State-of-the-Art Integration: Adobe Transforms Its Treasury

By Andrew Deichler June 8, 2022

Robust technology is the key to treasury transformation. The most effective transformation projects go behind simple process improvement and allow treasury organizations to stand out among their peers as best in class.

A panel session at Kyriba Live 2022 focused on how Adobe transformed its treasury department by implementing Kyriba, as well as the critical role Deloitte & Touche LLP played as its implementation advisor.

Adopting a TMS

Susan Chan, director of treasury operations for Adobe, began by explaining that prior to adopting Kyriba, her organization did not use a treasury management system (TMS). Adobe’s very small treasury operations team was managing day-to-day liquidity, money market funds, bank account management (BAM), and wire payments through spreadsheets and bank portals. As of 2019, the treasury team was handling $5.5 billion in cash, 138 bank accounts, 29 banks, and 11 bank portals, across 53 Adobe entities—all manually.

Furthermore, Adobe had 125 total users who initiate payments, retrieve bank reports for AR purposes, etc. While many of them work out of Adobe’s headquarters in San Jose, Calif., others are spread out around the globe and addressing all their needs in a manual capacity was incredibly challenging.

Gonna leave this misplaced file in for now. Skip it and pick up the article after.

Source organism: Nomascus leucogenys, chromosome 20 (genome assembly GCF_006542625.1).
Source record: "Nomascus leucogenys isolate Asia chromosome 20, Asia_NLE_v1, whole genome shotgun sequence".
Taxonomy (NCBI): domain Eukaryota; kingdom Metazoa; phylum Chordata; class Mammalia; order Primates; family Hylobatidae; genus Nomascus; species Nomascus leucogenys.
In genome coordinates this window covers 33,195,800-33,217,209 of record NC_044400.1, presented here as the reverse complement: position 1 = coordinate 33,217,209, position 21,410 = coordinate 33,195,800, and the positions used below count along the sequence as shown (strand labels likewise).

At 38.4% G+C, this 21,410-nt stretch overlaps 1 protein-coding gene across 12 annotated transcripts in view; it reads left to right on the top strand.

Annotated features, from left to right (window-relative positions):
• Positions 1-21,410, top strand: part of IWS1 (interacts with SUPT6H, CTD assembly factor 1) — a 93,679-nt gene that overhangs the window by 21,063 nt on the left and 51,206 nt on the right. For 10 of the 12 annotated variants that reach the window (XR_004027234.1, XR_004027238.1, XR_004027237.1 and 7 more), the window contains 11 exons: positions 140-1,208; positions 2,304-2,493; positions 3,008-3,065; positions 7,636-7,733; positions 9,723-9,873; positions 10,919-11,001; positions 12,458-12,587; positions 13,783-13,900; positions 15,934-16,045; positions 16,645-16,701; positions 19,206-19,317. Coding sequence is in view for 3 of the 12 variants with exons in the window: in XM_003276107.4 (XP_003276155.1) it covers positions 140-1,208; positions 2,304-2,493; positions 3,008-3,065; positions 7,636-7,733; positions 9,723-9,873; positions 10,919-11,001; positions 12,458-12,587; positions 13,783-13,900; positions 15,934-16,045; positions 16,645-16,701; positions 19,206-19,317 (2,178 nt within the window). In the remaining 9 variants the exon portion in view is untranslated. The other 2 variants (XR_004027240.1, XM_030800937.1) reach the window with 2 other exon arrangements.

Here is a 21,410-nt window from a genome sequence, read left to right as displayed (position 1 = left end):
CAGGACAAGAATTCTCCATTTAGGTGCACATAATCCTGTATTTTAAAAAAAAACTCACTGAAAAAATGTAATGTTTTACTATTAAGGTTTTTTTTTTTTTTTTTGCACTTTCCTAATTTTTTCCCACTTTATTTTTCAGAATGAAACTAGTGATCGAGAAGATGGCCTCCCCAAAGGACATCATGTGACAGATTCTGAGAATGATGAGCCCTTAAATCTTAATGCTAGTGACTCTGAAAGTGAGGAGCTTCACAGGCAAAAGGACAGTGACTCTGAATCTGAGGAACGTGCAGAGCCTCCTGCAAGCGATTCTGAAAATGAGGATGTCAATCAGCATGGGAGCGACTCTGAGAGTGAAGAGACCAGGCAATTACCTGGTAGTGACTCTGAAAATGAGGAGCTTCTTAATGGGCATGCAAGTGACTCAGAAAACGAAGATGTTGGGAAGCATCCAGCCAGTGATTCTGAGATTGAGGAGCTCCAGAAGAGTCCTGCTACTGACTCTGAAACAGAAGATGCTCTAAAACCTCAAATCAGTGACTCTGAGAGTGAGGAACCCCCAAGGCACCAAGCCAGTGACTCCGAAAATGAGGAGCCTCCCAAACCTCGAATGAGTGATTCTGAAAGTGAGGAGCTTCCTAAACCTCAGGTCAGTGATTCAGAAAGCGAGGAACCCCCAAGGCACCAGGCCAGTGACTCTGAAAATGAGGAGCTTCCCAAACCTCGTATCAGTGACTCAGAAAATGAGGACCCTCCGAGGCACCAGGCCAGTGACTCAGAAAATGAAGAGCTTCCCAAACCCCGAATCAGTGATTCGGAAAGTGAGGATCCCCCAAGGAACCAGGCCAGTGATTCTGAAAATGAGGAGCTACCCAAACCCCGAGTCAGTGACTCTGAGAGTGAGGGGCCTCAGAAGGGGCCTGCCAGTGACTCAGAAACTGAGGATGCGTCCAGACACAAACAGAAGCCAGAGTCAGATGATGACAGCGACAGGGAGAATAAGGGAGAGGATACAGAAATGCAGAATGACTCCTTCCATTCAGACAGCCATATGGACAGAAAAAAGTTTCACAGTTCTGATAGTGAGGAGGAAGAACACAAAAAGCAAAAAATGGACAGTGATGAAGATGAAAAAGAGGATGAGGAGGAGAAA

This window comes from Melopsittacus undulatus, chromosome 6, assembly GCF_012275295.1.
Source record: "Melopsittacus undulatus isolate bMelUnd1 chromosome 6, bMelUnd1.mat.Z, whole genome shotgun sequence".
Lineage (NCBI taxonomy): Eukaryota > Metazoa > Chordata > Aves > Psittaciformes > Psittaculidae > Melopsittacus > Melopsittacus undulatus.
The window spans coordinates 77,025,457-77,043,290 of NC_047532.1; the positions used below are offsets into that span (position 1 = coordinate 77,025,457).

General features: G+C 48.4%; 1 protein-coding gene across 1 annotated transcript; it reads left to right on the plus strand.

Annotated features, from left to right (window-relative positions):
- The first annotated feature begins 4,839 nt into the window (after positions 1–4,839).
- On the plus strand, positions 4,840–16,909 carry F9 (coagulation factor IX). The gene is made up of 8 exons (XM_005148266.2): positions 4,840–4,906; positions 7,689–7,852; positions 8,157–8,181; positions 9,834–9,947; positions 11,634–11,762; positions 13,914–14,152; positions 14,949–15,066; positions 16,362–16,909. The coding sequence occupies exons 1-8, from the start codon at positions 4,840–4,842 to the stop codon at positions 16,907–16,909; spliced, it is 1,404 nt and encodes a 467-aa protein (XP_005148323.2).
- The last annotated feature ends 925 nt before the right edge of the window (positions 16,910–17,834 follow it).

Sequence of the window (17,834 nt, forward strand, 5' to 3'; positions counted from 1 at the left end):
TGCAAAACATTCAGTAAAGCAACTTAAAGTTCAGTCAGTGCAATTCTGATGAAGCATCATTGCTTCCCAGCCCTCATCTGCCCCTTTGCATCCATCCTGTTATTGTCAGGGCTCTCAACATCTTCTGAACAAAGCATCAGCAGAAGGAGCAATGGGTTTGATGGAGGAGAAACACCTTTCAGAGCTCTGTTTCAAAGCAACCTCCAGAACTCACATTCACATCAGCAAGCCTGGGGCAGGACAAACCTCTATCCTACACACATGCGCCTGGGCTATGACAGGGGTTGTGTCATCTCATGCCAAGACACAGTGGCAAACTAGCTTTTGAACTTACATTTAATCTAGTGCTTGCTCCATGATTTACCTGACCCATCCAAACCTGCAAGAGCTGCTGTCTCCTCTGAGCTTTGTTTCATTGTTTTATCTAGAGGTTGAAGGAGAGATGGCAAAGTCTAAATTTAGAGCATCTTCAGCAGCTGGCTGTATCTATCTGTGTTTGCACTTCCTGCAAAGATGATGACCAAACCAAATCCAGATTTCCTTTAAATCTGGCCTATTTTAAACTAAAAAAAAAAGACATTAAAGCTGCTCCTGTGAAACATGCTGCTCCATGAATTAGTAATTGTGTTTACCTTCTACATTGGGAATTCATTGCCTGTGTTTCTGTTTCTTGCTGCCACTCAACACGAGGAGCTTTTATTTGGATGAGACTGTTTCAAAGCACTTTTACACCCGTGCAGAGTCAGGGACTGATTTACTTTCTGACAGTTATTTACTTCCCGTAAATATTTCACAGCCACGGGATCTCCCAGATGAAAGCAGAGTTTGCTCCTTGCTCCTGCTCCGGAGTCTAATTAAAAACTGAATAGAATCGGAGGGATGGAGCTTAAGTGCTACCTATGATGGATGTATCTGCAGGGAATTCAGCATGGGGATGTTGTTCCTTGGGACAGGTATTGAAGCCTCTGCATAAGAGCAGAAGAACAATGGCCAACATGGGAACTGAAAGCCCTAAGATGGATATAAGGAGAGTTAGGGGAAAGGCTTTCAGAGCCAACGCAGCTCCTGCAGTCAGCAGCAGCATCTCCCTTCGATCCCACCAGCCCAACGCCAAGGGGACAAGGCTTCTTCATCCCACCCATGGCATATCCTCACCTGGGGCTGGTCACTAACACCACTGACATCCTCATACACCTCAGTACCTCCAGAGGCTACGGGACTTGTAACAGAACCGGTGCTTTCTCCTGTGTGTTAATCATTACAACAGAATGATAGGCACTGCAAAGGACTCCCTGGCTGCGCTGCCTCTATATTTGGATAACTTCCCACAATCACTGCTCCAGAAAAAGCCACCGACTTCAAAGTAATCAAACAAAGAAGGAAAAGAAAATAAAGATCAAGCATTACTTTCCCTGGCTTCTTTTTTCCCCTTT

With the company experiencing substantial growth in 2019, treasury knew it needed a scalable solution. “We embarked on a journey to look for a TMS, and we ended up selecting Kyriba because it met our requirements… and it has a really cool user interface, as well as a robust product roadmap,” Chan said. “Having one, centralized system for everyone—for all the bank accounts especially—is quite a dream.”

World-Class Treasury

As Chan and her team were exploring their options with Kyriba, they had a goal of creating a world-class treasury organization. Ironically, not having a TMS to transition away from was beneficial in that provided the treasury team with more flexibility with what they wanted to do going forward. Adobe aimed to build a platform that would sustain it throughout the next decade.

Treasury created a “must have” list, and at the top of it was full visibility into its cash and liquidity. Chan noted that her organization wanted views into every bit of cash on Adobe’s balance sheet—funds for short-term liquidity and long-term investment, e-wallets and other fintech solutions, etc.

The team also wanted a single platform for payments. Adobe’s treasury team was processing all wire payments through multiple bank portals. So, another goal for the TMS was making sure it could accommodate all of Adobe’s wire payments and record them in the general ledger (GL). “We wanted to have that automated and send back those instructions to our ERP system,” Chan said.

Additionally, treasury also wanted a BAM database that would act as a repository for all of the documents, letters, FBAR reporting, etc. And with payments fraud always a concern, the team wanted a system with top-notch security that provides full audit trails.